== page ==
Wednesday, October 14, 2009

Kefir: A New Love

Most days of the week (well at least half), I recently started a new breakfast routine with kefir at its base. Kefir is a fermented milk drink similar to buttermilk (sounds irresistible already, I know! But seriously, please keep reading because it does get better, I promise) and is a natural source of probiotics with antioxidant properties. It's also a great dairy option for those of us who don't tolerate the lactose in milk so well. Trader Joe's carries both the plain and a strawberry flavored version (which I haven't tried) for around $2.50/quart and Whole Foods has a range available, including organic and goat's milk varieties at, of course, higher prices (around $5). But if I could afford it, I would definitely opt for the organic since it is a dairy product (cows, antibiotics, growth hormones, etc.). One cup has 120 calories, 3g of fiber, and 14g of protein.
Here's my recipe for kefir success (single serving):
1/4 cup (20g) uncooked multi-grain cereal (including oats, rye, barley, wheat) 65 cal
2 T (20g) raw oat groats, pre-soaked* 75 cal
1/2 cup kefir 60 cal
8g raw walnuts, chopped 52 cal
14g dried cherries 50 cal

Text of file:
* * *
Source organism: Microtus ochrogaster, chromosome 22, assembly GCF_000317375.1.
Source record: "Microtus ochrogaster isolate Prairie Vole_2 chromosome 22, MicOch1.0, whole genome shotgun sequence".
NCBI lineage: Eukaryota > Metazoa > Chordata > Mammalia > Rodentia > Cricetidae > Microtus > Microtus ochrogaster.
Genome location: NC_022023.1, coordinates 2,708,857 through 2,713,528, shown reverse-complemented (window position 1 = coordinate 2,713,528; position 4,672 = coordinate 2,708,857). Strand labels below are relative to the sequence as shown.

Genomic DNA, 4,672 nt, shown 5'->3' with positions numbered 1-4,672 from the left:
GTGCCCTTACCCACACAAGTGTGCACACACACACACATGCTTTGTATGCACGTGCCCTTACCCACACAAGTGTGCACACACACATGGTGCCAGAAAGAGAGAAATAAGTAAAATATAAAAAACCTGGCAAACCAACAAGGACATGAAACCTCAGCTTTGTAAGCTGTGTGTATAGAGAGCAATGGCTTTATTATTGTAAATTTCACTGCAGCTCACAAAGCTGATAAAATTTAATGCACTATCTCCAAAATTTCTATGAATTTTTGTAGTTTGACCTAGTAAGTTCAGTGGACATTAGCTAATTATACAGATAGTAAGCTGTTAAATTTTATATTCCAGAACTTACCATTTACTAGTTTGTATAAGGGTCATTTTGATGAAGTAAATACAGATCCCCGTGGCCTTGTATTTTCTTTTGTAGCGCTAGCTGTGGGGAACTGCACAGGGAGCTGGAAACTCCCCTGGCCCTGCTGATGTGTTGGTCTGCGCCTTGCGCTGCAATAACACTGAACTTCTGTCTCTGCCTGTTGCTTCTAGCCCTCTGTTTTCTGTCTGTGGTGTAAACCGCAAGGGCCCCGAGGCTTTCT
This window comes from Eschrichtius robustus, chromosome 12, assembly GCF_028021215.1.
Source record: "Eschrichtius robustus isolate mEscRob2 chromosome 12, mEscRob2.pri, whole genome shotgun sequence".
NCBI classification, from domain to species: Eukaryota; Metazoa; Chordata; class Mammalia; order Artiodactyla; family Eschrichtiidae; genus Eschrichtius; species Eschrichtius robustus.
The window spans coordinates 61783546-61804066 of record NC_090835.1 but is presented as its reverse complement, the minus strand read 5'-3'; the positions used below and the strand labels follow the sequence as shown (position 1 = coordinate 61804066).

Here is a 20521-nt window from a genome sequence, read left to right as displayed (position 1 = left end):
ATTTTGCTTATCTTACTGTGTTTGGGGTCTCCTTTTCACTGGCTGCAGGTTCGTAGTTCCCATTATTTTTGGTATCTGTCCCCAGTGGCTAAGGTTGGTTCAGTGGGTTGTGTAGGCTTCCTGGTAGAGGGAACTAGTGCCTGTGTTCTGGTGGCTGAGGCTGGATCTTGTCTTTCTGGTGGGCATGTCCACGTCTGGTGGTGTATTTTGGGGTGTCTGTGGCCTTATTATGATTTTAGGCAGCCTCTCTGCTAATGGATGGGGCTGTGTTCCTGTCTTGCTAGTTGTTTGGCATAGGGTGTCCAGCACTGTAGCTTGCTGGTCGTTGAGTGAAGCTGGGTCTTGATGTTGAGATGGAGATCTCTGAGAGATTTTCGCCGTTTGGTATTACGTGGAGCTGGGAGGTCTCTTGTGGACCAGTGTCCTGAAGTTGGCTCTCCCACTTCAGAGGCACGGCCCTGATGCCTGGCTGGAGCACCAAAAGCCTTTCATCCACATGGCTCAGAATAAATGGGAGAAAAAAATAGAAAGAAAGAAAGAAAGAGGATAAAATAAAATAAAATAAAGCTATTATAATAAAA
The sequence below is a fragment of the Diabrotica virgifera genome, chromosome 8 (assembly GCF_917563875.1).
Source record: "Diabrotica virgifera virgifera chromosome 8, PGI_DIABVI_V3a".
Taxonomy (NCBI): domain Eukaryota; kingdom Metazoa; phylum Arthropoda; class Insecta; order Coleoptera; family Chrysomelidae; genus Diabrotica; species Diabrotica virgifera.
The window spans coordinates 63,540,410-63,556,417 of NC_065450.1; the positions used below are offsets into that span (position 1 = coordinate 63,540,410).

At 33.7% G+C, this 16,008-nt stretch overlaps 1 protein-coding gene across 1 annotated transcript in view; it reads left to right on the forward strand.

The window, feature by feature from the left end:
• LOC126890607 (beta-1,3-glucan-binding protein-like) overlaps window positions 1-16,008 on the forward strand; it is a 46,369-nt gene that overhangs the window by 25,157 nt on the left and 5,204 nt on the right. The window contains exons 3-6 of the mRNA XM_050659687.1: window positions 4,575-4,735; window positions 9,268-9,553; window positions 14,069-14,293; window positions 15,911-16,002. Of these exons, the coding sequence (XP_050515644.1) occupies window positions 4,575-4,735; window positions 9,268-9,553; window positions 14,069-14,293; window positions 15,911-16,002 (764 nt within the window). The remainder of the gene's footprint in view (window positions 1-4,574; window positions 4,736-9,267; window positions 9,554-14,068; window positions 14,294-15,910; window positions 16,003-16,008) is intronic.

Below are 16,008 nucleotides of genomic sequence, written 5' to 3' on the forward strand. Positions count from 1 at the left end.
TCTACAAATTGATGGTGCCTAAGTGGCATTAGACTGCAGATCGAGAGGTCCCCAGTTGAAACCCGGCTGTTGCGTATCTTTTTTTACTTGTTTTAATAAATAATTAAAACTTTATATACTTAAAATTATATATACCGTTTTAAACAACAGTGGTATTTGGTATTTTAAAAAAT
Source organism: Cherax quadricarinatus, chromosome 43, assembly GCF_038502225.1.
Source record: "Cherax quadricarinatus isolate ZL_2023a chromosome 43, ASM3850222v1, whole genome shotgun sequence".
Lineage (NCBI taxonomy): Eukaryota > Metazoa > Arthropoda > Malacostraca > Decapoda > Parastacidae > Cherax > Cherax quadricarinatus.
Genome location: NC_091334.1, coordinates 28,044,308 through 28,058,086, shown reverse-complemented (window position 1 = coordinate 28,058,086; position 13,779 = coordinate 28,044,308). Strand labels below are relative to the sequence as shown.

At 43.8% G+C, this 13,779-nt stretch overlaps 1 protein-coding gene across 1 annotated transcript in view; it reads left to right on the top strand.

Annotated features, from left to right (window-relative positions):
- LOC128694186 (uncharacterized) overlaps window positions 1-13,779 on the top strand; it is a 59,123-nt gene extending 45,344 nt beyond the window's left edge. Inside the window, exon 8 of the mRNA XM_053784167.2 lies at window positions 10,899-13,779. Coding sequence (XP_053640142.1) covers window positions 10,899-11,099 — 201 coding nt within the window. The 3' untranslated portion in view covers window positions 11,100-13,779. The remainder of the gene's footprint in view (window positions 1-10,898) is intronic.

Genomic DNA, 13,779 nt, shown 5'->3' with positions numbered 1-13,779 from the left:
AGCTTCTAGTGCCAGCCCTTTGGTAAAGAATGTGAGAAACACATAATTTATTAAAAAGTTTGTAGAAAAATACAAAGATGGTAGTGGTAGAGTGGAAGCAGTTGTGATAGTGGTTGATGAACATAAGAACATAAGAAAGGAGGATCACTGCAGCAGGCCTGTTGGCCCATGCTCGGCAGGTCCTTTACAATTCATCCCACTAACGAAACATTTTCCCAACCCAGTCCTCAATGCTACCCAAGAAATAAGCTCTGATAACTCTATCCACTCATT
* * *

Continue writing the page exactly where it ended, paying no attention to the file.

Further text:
1 t ground flaxseed 10 cal
a drizzle of (organic) agave nectar** 15 cal
Total calories/serving: 327;
Total fiber: 7g
The night before your anticipation-packed breakfast, soak the cereal, pre-soaked oat groats, and walnuts in the kefir and store in the fridge. Make sure you stir them to mix or the kefir will just sit on the top.
In the morning, the oats will have absorbed the kefir. Add the remaining ingredients, with cinnamon to taste (sometimes I'll throw in some nutmeg or ground ginger if I'm feeling spicy. Stir everything up and enjoy! The combination of these flavors and textures will leave you craving more;)
*Raw oat groats are what rolled-oats are before they're steamed and rolled flat; or steel cut, before cut. Raw, they look like pearl barley, and are available in the bulk section of health food stores or online ( Soak them in water overnight, strain, and store in an air-tight container in the fridge.
**Agave nectar is a liquid sweetener made from the agave plant (like tequila). It has the same number of calories as honey (60/1T) but is sweeter and less thick. It's also really low in the glycemic index compared with other natural sweeteners and is great for baking or sweetening sauces.